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Behind Blue Eyes – Pete Townsend & The Who
By Michael Dalton
For many rock music fans,
the term “rock opera” is closely associated with Pete Townsend and The
Who. A rock opera or musical tells a story through a series of related
songs. It’s comparable to today’s concept albums, with songs built
around a theme.
No one knows what it’s likeThe mournful singing and the haunting sounds of the opening part convey self-pity— a feeling or disposition to which even the best can succumb. The Old Testament prophet Elijah serves as an example. He served God during the wicked reign of King Ahab and his infamous wife Jezebel. Unlike Elijah, Jezebel had no fear of God. She personally saw to the execution of as many of God’s prophets as she could find.
Now Elijah wasn’t a bad man, but he became a sad man. Ironically, it happened after a great victory. He, or it might be better to say, God, came out the winner in a contest with 450 prophets of Baal. Elijah killed the losers, which did nothing to enhance his standing with Jezebel. When she heard the news, she sent a cryptic message to Elijah that you could paraphrase as, “You’re a dead man.”
You could say that Elijah lost his head before Jezebel could take it from him. He ran for his life and finally sat down under a juniper tree where he prayed to die.
How does one go from fearlessly
confronting 450 false prophets to fearing for your life? Let yourself
become depleted and worn-out and you will understand. J.H. Jowett
writes, “That is a peril against which we need to be on our guard.
Our spiritual maladies are strengthened by our bodily neglects. There
are some forms of fearfulness which are directly attributable to our bodies
being ‘out of sorts.’ Weakness engenders doubt . . . Ill-fed nerves
foster nervousness and the ten thousand fears which portray a discordant
and chaotic world. Many a man has the nightmare that his public usefulness
has ended, and the cause of the nightmare is a body which is clamoring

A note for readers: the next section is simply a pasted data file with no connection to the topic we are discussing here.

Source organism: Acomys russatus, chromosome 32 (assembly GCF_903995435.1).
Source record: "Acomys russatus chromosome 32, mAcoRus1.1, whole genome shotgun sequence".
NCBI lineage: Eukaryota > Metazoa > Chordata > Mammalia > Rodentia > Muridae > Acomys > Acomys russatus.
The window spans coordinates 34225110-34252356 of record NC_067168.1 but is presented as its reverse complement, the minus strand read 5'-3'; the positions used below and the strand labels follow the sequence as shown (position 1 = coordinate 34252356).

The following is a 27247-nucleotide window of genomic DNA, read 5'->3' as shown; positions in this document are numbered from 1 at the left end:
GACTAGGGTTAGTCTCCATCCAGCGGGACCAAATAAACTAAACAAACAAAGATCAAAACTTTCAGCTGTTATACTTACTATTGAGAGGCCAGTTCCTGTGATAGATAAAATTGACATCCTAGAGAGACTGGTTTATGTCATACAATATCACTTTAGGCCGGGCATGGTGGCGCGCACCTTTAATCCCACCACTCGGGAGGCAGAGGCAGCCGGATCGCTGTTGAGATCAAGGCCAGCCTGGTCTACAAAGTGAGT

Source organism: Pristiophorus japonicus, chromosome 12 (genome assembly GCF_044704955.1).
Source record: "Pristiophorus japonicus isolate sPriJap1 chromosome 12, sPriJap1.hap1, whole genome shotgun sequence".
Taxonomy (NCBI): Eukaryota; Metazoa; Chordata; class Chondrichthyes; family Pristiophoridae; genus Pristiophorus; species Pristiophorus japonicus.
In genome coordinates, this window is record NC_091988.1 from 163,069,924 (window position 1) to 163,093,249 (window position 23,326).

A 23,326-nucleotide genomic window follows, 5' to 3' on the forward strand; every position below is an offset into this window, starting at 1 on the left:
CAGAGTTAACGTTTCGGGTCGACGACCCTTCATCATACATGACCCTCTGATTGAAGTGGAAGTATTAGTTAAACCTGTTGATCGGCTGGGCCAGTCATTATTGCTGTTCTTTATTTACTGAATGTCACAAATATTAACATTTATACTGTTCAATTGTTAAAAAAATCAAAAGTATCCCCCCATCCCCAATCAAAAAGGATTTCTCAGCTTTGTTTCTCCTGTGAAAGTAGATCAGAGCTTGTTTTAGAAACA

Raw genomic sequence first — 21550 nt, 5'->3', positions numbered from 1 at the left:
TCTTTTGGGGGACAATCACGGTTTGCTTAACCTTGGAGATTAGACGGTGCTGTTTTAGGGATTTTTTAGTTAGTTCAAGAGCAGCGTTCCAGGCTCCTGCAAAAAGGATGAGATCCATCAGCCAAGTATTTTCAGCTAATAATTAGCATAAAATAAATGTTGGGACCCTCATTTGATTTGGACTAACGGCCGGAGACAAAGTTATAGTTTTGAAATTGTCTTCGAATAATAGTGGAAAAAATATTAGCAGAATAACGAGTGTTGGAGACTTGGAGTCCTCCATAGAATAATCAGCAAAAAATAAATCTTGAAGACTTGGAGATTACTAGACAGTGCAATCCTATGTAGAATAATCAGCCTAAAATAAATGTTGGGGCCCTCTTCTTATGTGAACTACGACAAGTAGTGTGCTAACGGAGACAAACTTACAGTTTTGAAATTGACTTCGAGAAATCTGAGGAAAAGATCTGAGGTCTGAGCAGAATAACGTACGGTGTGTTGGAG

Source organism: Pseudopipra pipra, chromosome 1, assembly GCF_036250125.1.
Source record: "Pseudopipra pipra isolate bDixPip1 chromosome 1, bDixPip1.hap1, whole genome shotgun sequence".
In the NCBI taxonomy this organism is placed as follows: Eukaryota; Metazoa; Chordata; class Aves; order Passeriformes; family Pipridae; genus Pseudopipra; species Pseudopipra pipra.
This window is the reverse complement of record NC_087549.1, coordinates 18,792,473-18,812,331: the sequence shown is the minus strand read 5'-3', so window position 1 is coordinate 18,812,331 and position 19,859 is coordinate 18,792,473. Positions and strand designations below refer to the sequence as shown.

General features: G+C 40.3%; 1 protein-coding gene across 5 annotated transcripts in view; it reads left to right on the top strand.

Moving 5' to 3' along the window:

for a little more care. Even Mr. Spurgeon wrote out his resignation
more than once, under the depressing conviction that his ministry was over;
but it was only a rebellious body which was colouring everything blue.
One night’s sleep, and in the morning his purposed resignation was committed
to the flames!” The smallest thing can seem insurmountable
when you are just too tired for one more challenge.
No one knows what it’s likeSometimes I think that Christians know better than anyone what it’s like to be hated. Jesus said, “If you were of the world, the world would love you as its own; but because you are not of the world, but I chose you out of the world, therefore the world hates you” (John 15:19 ESV). Whether it’s on the job, at school, or in social interactions and daily life, Christians are hated at times for no apparent reason. We all experience people who don’t like us, but this is resentment and animosity towards what we represent. Those who reject God persecute those who seek to please Him. Especially in these times, Christians are learning what it means to be hated for following Christ.
It’s easy to fall prey to a siege mentality when it feels like everyone is against us. No one knows what it’s like we think. But the Scripture says, “No temptation has overtaken you that is not common to man” (1 Cor. 10:13 ESV). However we may be tempted, it’s a temptation that is common. We are tempted in ways that others have been tempted.
I have hours, only lonelyIt’s after this lyric that the singer gives vent to rage. Self-pity and anger are often alternate responses. In Michael Phillips’ A Perilous Proposal, Micah Duff explains to Jake that this is how people often respond to hardship. “Anger’s not a pretty thing. It makes people miserable inside. Then there’s other folks that get sad and discouraged at all the hardships that come in their lives. Maybe they don’t get angry, but they go around being sad and miserable and letting people know it. They want people to feel sorry for them, and that’s not too pretty to see either.”